Diagnosed patients had higher levels of expectations on availability, care, functionality, reliability and comfort. Except for courtesy where there is a slight dip in expectation compared to the screened patient group (even it could be approximated as a near similarity), the diagnostic patient group is either similar to the screen patients group or has higher expectations than the screen patient group. The points in which there is near similarity according to the chart are with respect to accessibility, communication, competence, courtesy, and privacy.
In comparison with the first chart, the diagnosed patient’s perceptions of the quality of service are seen to dip compared to screened patients. Firstly, in the first chart on importance (or expectations), accessibility, communication, competence, courtesy, and privacy were seen to be points of similarity. In the next chart on the actual perception, it is identified that availability becomes a new point of similarity. In terms of communication, the diagnosed patients have now rated much lower indicating that their expectations were not on par with their perception. Similarly, in terms of competence and privacy, there is a much lower rating by the diagnosed patients. The expected quality of service and the perceived quality are not in par. Patients who are diagnosed and who spend much longer time in the hospital are seen to perceive differences compared to those of the screened patients.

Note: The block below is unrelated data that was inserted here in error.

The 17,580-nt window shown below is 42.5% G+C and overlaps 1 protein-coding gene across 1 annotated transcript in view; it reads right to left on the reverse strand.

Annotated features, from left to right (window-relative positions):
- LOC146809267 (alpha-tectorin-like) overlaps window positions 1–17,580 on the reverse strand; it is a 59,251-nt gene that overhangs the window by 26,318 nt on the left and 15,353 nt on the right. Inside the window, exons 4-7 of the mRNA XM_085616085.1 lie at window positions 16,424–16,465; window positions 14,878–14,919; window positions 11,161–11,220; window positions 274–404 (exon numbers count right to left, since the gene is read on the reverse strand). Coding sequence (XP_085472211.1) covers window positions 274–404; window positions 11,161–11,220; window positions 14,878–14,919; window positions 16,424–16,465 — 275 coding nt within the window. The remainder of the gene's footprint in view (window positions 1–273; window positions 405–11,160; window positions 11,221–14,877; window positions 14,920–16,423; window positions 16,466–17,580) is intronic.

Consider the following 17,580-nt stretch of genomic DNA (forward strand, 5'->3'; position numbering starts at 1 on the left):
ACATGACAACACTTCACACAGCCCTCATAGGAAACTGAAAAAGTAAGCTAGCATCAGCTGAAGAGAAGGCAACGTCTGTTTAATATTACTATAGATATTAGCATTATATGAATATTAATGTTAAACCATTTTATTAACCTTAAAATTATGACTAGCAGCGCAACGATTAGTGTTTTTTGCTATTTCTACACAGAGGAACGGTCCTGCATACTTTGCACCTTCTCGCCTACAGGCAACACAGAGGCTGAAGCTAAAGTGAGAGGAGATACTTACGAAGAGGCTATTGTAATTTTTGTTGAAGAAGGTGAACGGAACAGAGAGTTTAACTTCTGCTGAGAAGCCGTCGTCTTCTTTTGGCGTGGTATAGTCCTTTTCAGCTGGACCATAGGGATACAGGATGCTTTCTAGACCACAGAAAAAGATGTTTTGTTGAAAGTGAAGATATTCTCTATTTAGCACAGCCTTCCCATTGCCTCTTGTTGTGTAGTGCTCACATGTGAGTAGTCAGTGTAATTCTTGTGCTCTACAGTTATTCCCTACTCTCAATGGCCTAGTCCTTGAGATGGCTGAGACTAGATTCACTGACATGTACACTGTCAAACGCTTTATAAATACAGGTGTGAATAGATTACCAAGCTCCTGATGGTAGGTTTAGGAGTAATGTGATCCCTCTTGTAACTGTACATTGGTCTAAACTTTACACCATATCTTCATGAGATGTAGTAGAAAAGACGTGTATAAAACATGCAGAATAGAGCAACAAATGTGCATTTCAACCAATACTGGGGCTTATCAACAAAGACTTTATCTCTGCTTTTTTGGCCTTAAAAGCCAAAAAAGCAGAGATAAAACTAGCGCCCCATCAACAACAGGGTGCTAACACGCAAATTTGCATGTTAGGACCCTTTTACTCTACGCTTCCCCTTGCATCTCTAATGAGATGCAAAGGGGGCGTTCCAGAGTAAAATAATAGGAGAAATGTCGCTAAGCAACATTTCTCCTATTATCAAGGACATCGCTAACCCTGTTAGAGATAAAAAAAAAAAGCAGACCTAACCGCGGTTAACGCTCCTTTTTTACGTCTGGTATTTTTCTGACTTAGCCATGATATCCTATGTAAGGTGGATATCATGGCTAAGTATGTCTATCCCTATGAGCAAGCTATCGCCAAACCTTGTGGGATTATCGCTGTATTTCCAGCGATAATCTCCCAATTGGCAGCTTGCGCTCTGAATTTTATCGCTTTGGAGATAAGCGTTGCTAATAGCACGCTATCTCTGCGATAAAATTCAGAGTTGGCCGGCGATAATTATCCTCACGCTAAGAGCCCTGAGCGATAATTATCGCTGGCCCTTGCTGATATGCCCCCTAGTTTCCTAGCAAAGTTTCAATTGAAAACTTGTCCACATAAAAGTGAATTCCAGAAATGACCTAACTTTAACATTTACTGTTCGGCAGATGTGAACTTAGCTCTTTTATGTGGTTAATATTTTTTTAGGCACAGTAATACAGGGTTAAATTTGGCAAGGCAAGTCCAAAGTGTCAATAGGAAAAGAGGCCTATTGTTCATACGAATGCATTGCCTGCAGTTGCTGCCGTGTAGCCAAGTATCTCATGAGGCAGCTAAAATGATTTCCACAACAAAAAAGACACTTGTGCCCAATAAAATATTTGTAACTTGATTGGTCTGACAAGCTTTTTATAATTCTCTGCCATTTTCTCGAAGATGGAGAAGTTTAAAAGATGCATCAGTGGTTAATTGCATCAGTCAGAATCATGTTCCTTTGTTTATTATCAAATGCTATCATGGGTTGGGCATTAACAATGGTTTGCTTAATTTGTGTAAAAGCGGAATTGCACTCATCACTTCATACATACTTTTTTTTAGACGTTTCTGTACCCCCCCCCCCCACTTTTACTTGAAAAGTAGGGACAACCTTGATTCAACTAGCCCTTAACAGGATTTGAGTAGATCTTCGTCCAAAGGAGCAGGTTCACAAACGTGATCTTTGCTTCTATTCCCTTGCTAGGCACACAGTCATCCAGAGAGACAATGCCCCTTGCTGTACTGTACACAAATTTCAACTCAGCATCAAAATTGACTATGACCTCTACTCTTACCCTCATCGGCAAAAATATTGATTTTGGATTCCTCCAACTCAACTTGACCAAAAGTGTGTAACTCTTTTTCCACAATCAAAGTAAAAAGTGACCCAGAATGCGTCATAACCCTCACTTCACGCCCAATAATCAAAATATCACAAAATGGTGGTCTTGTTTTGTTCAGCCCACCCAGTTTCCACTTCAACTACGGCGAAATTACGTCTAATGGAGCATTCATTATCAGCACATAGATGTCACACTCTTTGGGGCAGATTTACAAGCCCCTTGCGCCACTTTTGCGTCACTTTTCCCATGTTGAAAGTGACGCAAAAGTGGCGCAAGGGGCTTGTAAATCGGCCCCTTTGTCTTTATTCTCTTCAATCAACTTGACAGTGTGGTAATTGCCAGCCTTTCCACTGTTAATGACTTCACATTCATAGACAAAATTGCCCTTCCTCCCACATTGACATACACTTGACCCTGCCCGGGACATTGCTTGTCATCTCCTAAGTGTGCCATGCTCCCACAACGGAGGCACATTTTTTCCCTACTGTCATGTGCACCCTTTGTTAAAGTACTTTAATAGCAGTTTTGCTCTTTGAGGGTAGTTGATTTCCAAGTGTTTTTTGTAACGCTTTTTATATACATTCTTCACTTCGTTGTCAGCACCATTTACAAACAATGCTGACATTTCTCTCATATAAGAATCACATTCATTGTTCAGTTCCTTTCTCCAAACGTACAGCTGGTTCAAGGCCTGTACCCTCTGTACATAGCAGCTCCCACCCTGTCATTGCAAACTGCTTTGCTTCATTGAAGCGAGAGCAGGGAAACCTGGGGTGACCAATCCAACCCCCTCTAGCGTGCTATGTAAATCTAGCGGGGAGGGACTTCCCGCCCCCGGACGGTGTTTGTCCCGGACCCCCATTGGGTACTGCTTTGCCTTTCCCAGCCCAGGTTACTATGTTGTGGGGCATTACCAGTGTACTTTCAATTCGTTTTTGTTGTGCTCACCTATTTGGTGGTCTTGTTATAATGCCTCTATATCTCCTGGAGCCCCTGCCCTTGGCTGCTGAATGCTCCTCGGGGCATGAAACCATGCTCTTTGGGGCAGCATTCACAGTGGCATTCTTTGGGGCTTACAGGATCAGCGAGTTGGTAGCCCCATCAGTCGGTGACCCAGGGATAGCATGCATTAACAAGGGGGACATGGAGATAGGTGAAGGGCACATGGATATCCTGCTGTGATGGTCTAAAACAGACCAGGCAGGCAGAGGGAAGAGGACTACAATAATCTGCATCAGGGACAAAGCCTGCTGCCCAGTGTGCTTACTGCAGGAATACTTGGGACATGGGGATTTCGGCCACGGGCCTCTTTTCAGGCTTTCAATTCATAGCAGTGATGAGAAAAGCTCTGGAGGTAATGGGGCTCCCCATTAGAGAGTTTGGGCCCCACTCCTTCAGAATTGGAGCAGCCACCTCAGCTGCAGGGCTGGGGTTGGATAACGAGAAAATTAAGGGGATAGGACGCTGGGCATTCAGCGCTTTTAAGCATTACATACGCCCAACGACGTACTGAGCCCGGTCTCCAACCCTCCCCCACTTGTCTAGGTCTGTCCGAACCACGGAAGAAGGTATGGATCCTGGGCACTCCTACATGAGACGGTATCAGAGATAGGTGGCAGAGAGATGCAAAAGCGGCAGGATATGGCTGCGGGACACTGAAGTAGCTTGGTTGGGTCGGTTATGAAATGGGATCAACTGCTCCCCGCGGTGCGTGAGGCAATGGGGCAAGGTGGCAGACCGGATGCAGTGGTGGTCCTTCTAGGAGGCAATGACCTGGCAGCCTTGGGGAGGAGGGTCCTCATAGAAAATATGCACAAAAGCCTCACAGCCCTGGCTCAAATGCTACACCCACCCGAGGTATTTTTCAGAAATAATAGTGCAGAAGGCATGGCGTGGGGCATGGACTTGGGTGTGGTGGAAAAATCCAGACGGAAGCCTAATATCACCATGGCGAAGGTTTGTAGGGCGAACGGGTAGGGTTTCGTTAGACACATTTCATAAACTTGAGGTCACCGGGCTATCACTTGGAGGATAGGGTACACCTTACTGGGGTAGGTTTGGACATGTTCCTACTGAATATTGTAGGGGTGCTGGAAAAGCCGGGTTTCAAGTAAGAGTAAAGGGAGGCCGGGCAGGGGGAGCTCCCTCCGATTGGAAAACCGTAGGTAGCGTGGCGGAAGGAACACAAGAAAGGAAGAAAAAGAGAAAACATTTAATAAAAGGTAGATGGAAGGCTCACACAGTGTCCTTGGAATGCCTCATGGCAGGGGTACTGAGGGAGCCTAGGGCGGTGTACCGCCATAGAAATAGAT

In terms of the screened patient’s expectations versus perceived quality of service, in 4 out of 11 of the quality factors (36 percentage), the perceived quality of service is higher than the expected quality of service. Similarly, in 3 out of 11, the perceived quality of service has fallen below the expected quality of service. In 4 out of 11 of quality factors, the quality of service both expected and perceived are the same.
In terms of the diagnosed patients, except for two points in almost all the other 9 points which is an overall 9 on 11 quality factors or 81 percentage of difference between the expected quality and the perceived quality. Diagnosed patients on an average were dissatisfied with respect to quality factors, such that an 81 percent overall average dip was seen in expected quality and perceived quality. Compared to that of the screened patients, this is a much bigger service quality gap.